Wow, MacRumors, way to bury the lead. No mention of that fact that Google has no intention of blocking their own ads.
  13. Agit21 macrumors member

    Mar 9, 2016
    Too late Google. I already use the stock Samsung browser on my S7. Adblock enabled.
  14. itsmilo macrumors 68000


    Sep 15, 2016
    The EU will love this idea. NOT

    Yes same here. Thats what i actually meant. Shame on u MR
  15. freediverx macrumors 6502a

    Feb 19, 2006

    "Filtering would be based on standards created by an organization called the Coalition for Better Ads, which happens to count Google and Facebook as members."

    If you care about your privacy, delete Chrome and install uBlock Origins on Safari or Firefox.
    --- Post Merged, Apr 20, 2017 ---
    "Of course, Google won't block Google ads. Instead, Chrome will target "unacceptable ads" as defined by the Coalition for Better Ads. The Coalition for Better Ads... counts Google and Facebook among its members."

    "This would give Google control over the ad-blocking market, the ad industry as a whole, and even over its competitors, which offer many of the "unacceptable ad" formats the coalition is targeting."

    "Google made a change in Chrome 57 that removes options from the browser to manage plugins such as Google Widevine, Adobe Flash, or the Chrome PDF Viewer... This means essentially that Chrome users won't be able to disable -- some -- plugins anymore, or even list the plugins that are installed in the web browser."
  16. OldSchoolMacGuy macrumors 68040


    Jul 10, 2008
    Of course, it won't block Google ads, the most common ad on the entire internet by far. Just ads from others. Could certainly be an anti-trust suit there for doing so.
  17. freediverx macrumors 6502a

    Feb 19, 2006

    Are you really that naive?
    --- Post Merged, Apr 20, 2017 ---
    To be more exact, it will filter non-Google ads, and in doing so attempt to dissuade people from installing a real ad blocker like uBlock Origins.
  18. navaira macrumors 68040


    May 28, 2015
    Amsterdam, Netherlands
    Am I the only person who would be happy to have Google ads and other non-intrusive stuff and get rid of autoplaying videos with sound (I'm looking at you, and "XXX GIRLS WAITING HERE FOR YOU CLICK CLICK AND HERE IS A PREVIEW OF THEIR BOOBS, WE HOPE YOUR PARENTS ARE LOOKING"?
  19. thisisnotmyname macrumors 68000


    Oct 22, 2014
    known but velocity indeterminate
    Tough call. The first browser manufacturer to make ALL video content click to play (or just flat out configurable to be disabled) has my business but ads are a slippery slope even when a network is currently unobtrusive. Ads are such a popular method of malware distribution I just feel the need to block them all for my computing safety.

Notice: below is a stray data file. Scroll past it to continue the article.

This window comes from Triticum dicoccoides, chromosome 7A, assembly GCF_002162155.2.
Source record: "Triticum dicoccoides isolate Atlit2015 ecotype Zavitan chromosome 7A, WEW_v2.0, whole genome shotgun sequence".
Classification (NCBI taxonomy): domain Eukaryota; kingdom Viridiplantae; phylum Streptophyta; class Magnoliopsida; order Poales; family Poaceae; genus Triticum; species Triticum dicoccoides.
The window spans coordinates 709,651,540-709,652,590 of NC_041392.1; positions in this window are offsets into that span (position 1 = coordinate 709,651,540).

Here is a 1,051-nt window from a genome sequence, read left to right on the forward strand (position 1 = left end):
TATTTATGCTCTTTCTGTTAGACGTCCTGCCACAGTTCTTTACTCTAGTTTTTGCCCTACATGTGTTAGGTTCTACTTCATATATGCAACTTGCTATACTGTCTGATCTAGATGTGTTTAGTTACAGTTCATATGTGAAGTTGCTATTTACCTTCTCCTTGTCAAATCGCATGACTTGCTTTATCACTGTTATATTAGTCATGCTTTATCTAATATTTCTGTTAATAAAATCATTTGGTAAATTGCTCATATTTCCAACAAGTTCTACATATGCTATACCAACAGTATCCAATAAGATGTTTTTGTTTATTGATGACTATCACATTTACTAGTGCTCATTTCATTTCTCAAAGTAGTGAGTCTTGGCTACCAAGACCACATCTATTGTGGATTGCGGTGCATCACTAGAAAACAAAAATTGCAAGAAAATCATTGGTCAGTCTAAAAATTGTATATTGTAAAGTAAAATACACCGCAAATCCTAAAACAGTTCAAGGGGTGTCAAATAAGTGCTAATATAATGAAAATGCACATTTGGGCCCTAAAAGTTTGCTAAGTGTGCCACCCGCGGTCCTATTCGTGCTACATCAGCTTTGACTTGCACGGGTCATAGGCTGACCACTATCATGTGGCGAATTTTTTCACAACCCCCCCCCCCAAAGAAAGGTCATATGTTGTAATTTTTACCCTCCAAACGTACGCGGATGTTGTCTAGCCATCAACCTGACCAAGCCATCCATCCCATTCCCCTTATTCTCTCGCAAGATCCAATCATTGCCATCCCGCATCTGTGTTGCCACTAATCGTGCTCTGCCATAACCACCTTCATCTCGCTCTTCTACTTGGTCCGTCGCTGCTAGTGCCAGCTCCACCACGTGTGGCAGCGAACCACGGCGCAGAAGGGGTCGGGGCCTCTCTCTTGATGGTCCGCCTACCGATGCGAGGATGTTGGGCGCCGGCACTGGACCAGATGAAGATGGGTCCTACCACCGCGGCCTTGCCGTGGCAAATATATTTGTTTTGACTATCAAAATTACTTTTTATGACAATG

20. Tycho24 Suspended


    Aug 29, 2014
    Lol, you seem to be the only one here trusting enough to take this at face value & actually believe that a company that makes over 90% of their revenue from ads would spend their time, money, and energy figuring out ways to serve those ads to LESS people, make LESS money, and serve their clients LESS.

    I tend to be in the "wary" camp....
    Obviously, there has to be an ulterior motive- and it looks like: in this case- they create an "acceptable ad" design (which just so happens to be their EXACT ad template), then block all others... w/ the faux goal of looking out for consumers. It's several levels of sleazy and disingenuous.
  21. TMRJIJ macrumors 68030


    Dec 12, 2011
    South Carolina, United States
    Google Chrome Ad Blocker is sponsored by [Insert Google Ad]
  22. rturner2 macrumors 6502

    Jul 18, 2009
    Let's just call every product a false name.
    Android = personal data sucker
    Chrome = track what android misses
    Ad blocker = ad tracker pro
  23. John.B, Apr 20, 2017
    Last edited: Apr 20, 2017

    John.B macrumors 601


    Jan 15, 2008
    Holocene Epoch
  24. dukeblue219 macrumors member

    Dec 18, 2012
    This is the problem I thought of. Google can't block all ads because that's their core business. If Google only serves "good" ads and blocks "bad" ads, then they are blocking competitors and, in their position dominating the browser market, that's a huge anti-trust problem for them I would think.
  25. MH01 Suspended


    Feb 11, 2008
    I've worked wit ads for a while on websites, you get your premium ads where the money is and the network ads where there is little $$$$ and big risk. Google will not shoot themselves in the foot with premium ads. Premium ads also go through googles systems. It's the network crap, that is a risk and gets exploited . If you were only shown premium ads, you would not have all the adware issues we get.

    Whatever google implements will not harm their main revenue source. Though if they can be seen to provide a safer web experience , less people will be likely to block ads all together.